Thursday, September 1, 2016

Opening my vault

I was having a conversation with a friend the other day. Just to let you know, wine was not a factor in this discussion. That is an important detail that you will understand in a minute.  The next thing I know I am sharing something that I don't share with a lot of people and as the words are coming out of my mouth I'm watching them in slow motion wondering if I could cough, or fake faint to blame my recent admission on a freak seizure.

But it was too late. I shared personal details about my life, and there was no going back.  It wasn't a huge secret or anything, but it wasn't as trivial as the fact that I don't like tomatoes.   My friend didn't even really react.  Our conversation just kept going on, and the sharing continued.

The thing is, I couldn't get it out of my head.  Why did I tell her that?  I understand that when you are having a deep conversation with someone, you usually share intimate stories to become closer. That is what friends do.  But usually wine is involved, and I can turn around the next day and hope that either a.) nobody will remember the conversation or b.) I can blame it on the wine.

But I couldn't do either of these things.

A college roommate that I will refer to as Medusa  once told me that I have built walls around myself and I don't let anyone in.  Which was true in my relationship with her, because she was scary.. hence the nickname Medusa.  But if I learned anything from her other than the fact that she didn't like the "pattern" I vacuumed our rug, it's that she was right.

I will listen to you tell me about your problems, your sex life, your lack of sex life, your digestion issues or your childhood phobias, but I very rarely share back.  In addition to my brick walls I build, I also have an incredible vault that I keep all those secrets in.  That is why people tell me so much I guess.

But here I was, an hour after my conversation with a friend and trying to come up with a way to text her to tell her to delete her memory of everything I shared with her.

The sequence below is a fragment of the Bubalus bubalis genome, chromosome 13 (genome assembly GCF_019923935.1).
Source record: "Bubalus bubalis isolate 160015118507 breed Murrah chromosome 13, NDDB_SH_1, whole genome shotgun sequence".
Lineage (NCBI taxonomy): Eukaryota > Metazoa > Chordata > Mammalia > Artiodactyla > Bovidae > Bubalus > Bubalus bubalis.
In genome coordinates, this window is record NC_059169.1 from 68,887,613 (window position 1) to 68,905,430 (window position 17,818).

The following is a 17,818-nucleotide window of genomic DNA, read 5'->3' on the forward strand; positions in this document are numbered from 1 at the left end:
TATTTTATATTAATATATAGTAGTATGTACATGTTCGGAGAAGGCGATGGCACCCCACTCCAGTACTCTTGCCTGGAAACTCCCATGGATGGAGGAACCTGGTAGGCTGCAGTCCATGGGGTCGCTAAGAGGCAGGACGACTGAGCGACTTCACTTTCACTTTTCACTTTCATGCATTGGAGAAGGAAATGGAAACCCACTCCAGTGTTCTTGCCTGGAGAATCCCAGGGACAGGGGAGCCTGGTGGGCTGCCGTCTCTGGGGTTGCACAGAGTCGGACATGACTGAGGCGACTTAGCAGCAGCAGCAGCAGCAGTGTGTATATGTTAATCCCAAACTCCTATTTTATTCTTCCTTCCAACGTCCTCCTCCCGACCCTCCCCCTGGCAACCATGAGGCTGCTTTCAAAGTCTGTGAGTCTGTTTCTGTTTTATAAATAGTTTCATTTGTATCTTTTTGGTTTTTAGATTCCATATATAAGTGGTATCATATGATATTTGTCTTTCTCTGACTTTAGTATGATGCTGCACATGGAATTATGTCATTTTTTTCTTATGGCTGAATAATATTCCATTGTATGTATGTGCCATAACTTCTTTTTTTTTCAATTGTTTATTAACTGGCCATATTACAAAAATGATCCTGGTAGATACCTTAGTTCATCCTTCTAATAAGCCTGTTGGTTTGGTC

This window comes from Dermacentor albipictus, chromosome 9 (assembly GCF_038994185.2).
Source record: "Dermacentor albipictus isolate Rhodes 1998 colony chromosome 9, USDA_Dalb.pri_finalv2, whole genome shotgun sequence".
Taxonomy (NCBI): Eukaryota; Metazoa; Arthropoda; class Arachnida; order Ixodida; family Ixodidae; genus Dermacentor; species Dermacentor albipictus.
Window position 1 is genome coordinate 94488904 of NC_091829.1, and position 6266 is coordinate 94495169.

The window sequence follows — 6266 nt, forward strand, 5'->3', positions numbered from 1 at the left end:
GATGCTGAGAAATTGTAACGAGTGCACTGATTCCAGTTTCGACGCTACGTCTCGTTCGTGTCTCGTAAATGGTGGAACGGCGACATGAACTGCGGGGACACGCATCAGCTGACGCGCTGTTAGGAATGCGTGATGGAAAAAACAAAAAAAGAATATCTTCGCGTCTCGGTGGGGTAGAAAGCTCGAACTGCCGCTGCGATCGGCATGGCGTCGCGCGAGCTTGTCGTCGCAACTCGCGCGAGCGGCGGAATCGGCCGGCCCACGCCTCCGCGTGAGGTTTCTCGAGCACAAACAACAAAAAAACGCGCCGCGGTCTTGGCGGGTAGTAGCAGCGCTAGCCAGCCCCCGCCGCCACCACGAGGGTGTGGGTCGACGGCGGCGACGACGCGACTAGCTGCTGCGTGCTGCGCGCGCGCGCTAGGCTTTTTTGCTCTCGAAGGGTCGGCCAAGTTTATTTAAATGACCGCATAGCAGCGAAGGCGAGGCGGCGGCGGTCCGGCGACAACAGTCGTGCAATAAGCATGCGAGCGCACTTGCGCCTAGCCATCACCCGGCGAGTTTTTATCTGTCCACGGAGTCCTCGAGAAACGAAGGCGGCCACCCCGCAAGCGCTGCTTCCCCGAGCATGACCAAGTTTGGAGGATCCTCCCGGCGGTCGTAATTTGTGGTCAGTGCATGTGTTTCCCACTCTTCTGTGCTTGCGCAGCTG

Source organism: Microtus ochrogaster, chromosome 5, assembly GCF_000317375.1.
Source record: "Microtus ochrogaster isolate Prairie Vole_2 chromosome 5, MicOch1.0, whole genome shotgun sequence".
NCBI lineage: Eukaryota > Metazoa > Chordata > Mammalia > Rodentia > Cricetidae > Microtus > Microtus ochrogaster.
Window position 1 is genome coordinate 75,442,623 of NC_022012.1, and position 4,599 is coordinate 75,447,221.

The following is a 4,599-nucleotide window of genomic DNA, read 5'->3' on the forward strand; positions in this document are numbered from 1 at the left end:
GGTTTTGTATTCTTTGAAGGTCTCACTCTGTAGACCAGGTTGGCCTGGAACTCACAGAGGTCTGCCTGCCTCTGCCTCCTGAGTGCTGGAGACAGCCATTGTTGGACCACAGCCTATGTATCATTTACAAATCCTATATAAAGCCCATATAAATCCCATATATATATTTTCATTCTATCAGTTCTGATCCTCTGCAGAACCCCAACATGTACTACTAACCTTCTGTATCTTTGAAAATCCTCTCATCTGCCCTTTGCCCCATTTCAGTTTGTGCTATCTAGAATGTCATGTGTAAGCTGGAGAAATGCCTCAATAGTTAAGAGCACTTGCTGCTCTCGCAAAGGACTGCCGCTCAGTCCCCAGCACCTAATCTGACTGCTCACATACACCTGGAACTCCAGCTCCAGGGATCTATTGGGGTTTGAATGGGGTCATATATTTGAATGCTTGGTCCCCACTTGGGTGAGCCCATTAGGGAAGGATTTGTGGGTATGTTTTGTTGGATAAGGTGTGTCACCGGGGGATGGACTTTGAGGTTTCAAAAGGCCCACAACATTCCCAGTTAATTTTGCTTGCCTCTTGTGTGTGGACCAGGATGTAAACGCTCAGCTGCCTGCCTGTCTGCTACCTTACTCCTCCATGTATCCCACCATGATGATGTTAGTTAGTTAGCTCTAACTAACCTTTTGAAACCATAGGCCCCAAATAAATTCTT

As much as I don't want to admit it, I am not okay with vulnerability.  All the personal details of my life I hold inside to protect me from who knows what?  Maybe this feeling I was having right then. Like someone had left the door open to my soul and now all of the cold air was being let in.

I like having control of what I share and when I share it.  And I felt angry with myself that I told someone something that I hadn't prepared to tell them. It must have been her fault; she must have drugged my coffee or something.

My plan B was never to talk to her again.

What is so scary about opening yourself up?

So naturally when I can't figure something out, I take out a pen and start to write.  Write until I come to some kind of conclusion.

This is what I figured out.

I like control. I worry that people won't like me if they find out something that they don't agree with. I don't want to hurt anyone's feelings. I don't want to appear weak. I don't want to expose my insecurities; I don't want them having knowledge about me that could be hurtful if we get into an argument in the future. I don't want to lose a friendship.

And there were many many more on that list, but what I began to realize when I was looking it over was that it was all very negative. Every single thing was what I didn't want.  I counted, and I wrote DON'T over a dozen times.

I got a text from my friend the next morning thanking me for listening and that she felt so much better after talking with me. And that it was nice to know she wasn't alone. Followed by several emojis.  And I have to admit; it made me feel better and kind of warm, and not as freaked out. She didn't think any less of me, and I knew I could trust her.

I'm not going to go out with my guns blazing sharing all of my deepest secrets, but I have to admit, that door that I had left open to my soul may have needed a little fresh air. 

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